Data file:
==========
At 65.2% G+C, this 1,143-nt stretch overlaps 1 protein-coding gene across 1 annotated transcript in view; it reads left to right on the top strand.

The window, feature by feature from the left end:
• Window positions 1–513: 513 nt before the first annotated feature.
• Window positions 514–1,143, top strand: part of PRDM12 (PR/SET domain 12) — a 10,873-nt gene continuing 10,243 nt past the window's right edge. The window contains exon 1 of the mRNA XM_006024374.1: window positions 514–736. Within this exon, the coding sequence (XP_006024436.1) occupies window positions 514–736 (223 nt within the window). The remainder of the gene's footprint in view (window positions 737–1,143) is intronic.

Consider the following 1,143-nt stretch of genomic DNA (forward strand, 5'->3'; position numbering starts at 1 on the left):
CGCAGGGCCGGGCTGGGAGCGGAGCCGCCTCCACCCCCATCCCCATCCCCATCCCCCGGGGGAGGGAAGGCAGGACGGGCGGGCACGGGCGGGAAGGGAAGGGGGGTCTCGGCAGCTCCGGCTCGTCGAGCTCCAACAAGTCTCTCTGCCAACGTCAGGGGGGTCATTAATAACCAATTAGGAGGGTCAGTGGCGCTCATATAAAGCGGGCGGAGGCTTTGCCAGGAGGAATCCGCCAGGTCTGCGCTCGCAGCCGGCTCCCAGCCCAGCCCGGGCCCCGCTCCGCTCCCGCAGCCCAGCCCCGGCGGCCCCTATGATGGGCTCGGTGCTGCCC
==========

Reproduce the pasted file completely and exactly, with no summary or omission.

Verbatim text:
At 65.2% G+C, this 1,143-nt stretch overlaps 1 protein-coding gene across 1 annotated transcript in view; it reads left to right on the top strand.

The window, feature by feature from the left end:
• Window positions 1–513: 513 nt before the first annotated feature.
• Window positions 514–1,143, top strand: part of PRDM12 (PR/SET domain 12) — a 10,873-nt gene continuing 10,243 nt past the window's right edge. The window contains exon 1 of the mRNA XM_006024374.1: window positions 514–736. Within this exon, the coding sequence (XP_006024436.1) occupies window positions 514–736 (223 nt within the window). The remainder of the gene's footprint in view (window positions 737–1,143) is intronic.

Consider the following 1,143-nt stretch of genomic DNA (forward strand, 5'->3'; position numbering starts at 1 on the left):
CGCAGGGCCGGGCTGGGAGCGGAGCCGCCTCCACCCCCATCCCCATCCCCATCCCCCGGGGGAGGGAAGGCAGGACGGGCGGGCACGGGCGGGAAGGGAAGGGGGGTCTCGGCAGCTCCGGCTCGTCGAGCTCCAACAAGTCTCTCTGCCAACGTCAGGGGGGTCATTAATAACCAATTAGGAGGGTCAGTGGCGCTCATATAAAGCGGGCGGAGGCTTTGCCAGGAGGAATCCGCCAGGTCTGCGCTCGCAGCCGGCTCCCAGCCCAGCCCGGGCCCCGCTCCGCTCCCGCAGCCCAGCCCCGGCGGCCCCTATGATGGGCTCGGTGCTGCCC